This post was originally published in February 2011.
I feel like a washed up member of the landed gentry, looking back with nostalgia at the prestige and privileges I used to enjoy. It was once all so different. It couldn’t last forever, that exotic world of excess, and nor should it have. I accept that times move on but sometimes I can’t help but look back to the way things were.
It has been several years now since I owned a Cineworld Unlimited Card.
The card, a fantastic birthday present, granted me free access to as many films as I wanted at Cineworld cinemas for a year. Those halcyon days! Although it wasn’t all glamour, I still had to queue with everybody else to pick up my ticket. In my mind the Unlimited Card was a far more powerful talisman than some mere voucher. I assumed that I would be able to saunter into the cinema wearing a bathrobe and tatty slippers, card swinging round my neck on a chain like a military dog tag. After all I was Unlimited.
I thought I would pad around the cinema flashing my card at ‘whomever it may concern’ (or rather haughtily – who it might not concern at all), roaming freely and boundlessly between screens plunging my hands into the pick n’ mix and warm tanks of popcorn. If anyone complained I would just wave the card at them – that would silence them pretty sharpish. Capricious? Yes, but I was giddy with power, the power of a card without limits.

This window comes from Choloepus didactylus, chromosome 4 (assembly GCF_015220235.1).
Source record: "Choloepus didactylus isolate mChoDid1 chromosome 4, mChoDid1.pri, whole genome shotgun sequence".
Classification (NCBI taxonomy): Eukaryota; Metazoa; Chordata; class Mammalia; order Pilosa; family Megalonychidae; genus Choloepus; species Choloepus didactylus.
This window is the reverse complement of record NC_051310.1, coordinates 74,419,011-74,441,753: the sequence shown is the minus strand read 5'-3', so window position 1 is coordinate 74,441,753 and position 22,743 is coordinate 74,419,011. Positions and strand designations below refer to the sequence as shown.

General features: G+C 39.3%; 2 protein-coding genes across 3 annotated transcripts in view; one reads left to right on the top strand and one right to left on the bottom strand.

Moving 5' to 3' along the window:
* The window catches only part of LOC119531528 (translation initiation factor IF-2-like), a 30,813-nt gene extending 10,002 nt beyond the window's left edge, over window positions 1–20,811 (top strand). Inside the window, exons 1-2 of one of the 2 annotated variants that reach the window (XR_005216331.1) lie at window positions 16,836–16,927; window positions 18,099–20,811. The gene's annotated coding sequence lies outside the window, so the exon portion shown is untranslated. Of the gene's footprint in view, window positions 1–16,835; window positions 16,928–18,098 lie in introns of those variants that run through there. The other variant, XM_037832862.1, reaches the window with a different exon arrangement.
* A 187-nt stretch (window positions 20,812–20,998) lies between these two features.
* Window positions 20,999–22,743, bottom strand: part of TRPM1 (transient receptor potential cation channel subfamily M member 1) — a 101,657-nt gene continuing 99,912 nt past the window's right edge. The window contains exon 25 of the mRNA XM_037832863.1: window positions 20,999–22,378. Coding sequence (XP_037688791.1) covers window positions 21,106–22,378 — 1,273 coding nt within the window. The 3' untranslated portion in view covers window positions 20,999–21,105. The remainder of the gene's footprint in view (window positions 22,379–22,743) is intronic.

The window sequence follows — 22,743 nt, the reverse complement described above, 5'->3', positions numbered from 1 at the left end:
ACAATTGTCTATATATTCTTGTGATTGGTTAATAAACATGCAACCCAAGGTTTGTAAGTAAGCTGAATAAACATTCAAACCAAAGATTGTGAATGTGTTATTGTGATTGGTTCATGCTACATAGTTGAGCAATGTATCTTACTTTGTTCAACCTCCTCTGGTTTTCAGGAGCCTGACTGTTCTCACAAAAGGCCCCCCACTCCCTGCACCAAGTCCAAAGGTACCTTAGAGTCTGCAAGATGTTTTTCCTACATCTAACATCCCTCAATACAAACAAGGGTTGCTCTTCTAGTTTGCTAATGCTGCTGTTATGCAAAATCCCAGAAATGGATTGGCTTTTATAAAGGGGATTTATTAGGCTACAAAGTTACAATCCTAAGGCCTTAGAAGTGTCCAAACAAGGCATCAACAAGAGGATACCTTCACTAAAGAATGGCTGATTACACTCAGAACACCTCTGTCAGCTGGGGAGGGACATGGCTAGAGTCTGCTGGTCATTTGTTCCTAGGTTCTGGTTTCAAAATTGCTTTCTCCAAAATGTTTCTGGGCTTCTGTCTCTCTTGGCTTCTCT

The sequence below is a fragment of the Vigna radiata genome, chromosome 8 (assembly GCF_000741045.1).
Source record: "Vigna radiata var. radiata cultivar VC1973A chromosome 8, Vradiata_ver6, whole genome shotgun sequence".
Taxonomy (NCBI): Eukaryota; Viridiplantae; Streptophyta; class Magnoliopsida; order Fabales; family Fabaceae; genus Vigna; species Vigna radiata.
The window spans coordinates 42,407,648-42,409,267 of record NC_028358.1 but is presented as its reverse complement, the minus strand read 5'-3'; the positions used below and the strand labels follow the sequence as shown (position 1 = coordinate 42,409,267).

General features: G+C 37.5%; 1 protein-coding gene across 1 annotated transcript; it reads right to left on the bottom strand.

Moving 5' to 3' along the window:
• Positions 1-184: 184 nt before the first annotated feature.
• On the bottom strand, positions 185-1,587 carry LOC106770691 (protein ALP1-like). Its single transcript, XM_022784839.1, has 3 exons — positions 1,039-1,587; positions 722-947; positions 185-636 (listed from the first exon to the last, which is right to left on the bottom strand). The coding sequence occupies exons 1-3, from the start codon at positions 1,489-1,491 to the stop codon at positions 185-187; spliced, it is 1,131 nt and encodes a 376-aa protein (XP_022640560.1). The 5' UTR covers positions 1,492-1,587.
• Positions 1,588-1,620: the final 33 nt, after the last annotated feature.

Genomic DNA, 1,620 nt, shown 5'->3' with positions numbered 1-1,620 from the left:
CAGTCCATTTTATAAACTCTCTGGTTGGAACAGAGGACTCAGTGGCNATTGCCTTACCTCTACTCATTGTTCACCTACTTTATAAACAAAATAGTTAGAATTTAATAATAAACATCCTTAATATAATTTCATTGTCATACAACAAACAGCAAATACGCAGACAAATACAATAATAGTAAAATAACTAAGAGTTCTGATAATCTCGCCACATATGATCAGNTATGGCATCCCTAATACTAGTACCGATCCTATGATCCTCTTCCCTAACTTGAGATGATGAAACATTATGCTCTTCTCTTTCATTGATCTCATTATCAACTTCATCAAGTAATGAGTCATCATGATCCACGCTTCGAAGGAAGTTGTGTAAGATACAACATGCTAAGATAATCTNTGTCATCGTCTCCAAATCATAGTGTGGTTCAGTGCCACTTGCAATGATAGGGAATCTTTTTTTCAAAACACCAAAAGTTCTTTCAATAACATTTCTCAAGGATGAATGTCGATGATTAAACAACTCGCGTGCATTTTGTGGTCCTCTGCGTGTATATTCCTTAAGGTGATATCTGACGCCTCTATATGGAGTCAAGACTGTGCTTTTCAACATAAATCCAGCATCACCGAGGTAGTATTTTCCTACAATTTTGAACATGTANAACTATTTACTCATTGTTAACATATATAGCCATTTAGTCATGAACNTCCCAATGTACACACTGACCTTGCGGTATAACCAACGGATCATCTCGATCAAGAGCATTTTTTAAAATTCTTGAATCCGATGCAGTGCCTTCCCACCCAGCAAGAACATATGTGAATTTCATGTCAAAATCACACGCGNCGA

As I shuffled along with all the other limited customers I grew to realise that I was similarly limited and that these limits were actually essential. The reality is that the magic of the cinema ritual involves the queuing procession and the tangible tickets as much as watching the film itself. To lurch around the cinema as described above would have been hollow and cheapened the experience. We’re at risk in a multi-platform world of sometimes neglecting crucial components of experience. It’s like music fans lamenting that digital downloads degrade the record store experience flicking through shelves and shelves of records. There’s some phenomenology for you.
The card enabled me to enjoy the cinema just as much as I always had but with the opportunitiy to see so many more wonderful and varied films such as Everything Is Illuminated (whimsical, charming), Kiss Kiss Bang Bang (slick, witty) Paradise Now (about social and political turmoil – haunting) Broken Flowers (about Bill Murray’s cryptic facial expressions – haunting).
In a strange twist of fate I got a reality check that reinforced my acceptance of my limited status. The cinema, apparently in an attempt to recognise my misguided aristocratic ambitions, had sent me a promotional letter addressed to (and this did genuinely happen) a ‘Countess James Cathcart.’
A Countess! I mean come on! There are limits.